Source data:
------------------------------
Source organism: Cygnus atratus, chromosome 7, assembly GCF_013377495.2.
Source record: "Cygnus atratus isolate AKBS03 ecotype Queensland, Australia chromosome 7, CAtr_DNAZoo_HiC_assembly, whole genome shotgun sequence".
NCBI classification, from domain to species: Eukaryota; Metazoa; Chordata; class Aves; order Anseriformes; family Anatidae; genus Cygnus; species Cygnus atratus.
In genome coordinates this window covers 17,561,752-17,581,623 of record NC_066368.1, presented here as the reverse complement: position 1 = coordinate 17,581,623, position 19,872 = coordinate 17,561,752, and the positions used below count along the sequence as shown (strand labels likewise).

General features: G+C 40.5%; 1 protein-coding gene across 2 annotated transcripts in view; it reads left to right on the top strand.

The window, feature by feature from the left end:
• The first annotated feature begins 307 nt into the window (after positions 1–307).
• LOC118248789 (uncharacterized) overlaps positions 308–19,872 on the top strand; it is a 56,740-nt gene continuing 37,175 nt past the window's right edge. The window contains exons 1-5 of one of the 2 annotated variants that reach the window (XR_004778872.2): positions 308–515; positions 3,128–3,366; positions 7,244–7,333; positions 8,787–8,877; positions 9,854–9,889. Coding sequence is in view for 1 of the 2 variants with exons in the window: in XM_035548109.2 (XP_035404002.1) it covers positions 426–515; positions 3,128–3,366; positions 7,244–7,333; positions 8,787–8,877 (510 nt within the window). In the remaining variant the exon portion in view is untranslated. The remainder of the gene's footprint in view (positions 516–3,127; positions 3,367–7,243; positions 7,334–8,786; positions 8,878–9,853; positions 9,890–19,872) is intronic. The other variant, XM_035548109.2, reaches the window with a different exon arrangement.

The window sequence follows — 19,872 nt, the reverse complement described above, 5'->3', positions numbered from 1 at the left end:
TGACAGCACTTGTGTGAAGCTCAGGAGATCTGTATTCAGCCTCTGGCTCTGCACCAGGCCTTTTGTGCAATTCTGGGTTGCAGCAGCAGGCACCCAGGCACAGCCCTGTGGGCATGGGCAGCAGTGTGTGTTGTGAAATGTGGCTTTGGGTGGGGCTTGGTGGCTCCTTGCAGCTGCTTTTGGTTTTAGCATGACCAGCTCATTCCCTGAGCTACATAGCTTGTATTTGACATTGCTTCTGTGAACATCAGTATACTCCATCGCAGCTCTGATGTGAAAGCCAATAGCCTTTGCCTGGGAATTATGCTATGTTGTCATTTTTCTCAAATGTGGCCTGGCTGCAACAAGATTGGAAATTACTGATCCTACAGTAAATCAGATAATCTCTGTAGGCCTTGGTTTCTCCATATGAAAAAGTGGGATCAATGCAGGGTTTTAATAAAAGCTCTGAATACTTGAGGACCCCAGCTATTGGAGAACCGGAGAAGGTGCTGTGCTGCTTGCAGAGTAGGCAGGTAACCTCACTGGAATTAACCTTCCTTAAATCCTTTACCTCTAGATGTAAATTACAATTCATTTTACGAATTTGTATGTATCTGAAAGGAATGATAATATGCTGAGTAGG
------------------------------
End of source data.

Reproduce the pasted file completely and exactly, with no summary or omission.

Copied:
Source organism: Cygnus atratus, chromosome 7, assembly GCF_013377495.2.
Source record: "Cygnus atratus isolate AKBS03 ecotype Queensland, Australia chromosome 7, CAtr_DNAZoo_HiC_assembly, whole genome shotgun sequence".
NCBI classification, from domain to species: Eukaryota; Metazoa; Chordata; class Aves; order Anseriformes; family Anatidae; genus Cygnus; species Cygnus atratus.
In genome coordinates this window covers 17,561,752-17,581,623 of record NC_066368.1, presented here as the reverse complement: position 1 = coordinate 17,581,623, position 19,872 = coordinate 17,561,752, and the positions used below count along the sequence as shown (strand labels likewise).

General features: G+C 40.5%; 1 protein-coding gene across 2 annotated transcripts in view; it reads left to right on the top strand.

The window, feature by feature from the left end:
• The first annotated feature begins 307 nt into the window (after positions 1–307).
• LOC118248789 (uncharacterized) overlaps positions 308–19,872 on the top strand; it is a 56,740-nt gene continuing 37,175 nt past the window's right edge. The window contains exons 1-5 of one of the 2 annotated variants that reach the window (XR_004778872.2): positions 308–515; positions 3,128–3,366; positions 7,244–7,333; positions 8,787–8,877; positions 9,854–9,889. Coding sequence is in view for 1 of the 2 variants with exons in the window: in XM_035548109.2 (XP_035404002.1) it covers positions 426–515; positions 3,128–3,366; positions 7,244–7,333; positions 8,787–8,877 (510 nt within the window). In the remaining variant the exon portion in view is untranslated. The remainder of the gene's footprint in view (positions 516–3,127; positions 3,367–7,243; positions 7,334–8,786; positions 8,878–9,853; positions 9,890–19,872) is intronic. The other variant, XM_035548109.2, reaches the window with a different exon arrangement.

The window sequence follows — 19,872 nt, the reverse complement described above, 5'->3', positions numbered from 1 at the left end:
TGACAGCACTTGTGTGAAGCTCAGGAGATCTGTATTCAGCCTCTGGCTCTGCACCAGGCCTTTTGTGCAATTCTGGGTTGCAGCAGCAGGCACCCAGGCACAGCCCTGTGGGCATGGGCAGCAGTGTGTGTTGTGAAATGTGGCTTTGGGTGGGGCTTGGTGGCTCCTTGCAGCTGCTTTTGGTTTTAGCATGACCAGCTCATTCCCTGAGCTACATAGCTTGTATTTGACATTGCTTCTGTGAACATCAGTATACTCCATCGCAGCTCTGATGTGAAAGCCAATAGCCTTTGCCTGGGAATTATGCTATGTTGTCATTTTTCTCAAATGTGGCCTGGCTGCAACAAGATTGGAAATTACTGATCCTACAGTAAATCAGATAATCTCTGTAGGCCTTGGTTTCTCCATATGAAAAAGTGGGATCAATGCAGGGTTTTAATAAAAGCTCTGAATACTTGAGGACCCCAGCTATTGGAGAACCGGAGAAGGTGCTGTGCTGCTTGCAGAGTAGGCAGGTAACCTCACTGGAATTAACCTTCCTTAAATCCTTTACCTCTAGATGTAAATTACAATTCATTTTACGAATTTGTATGTATCTGAAAGGAATGATAATATGCTGAGTAGG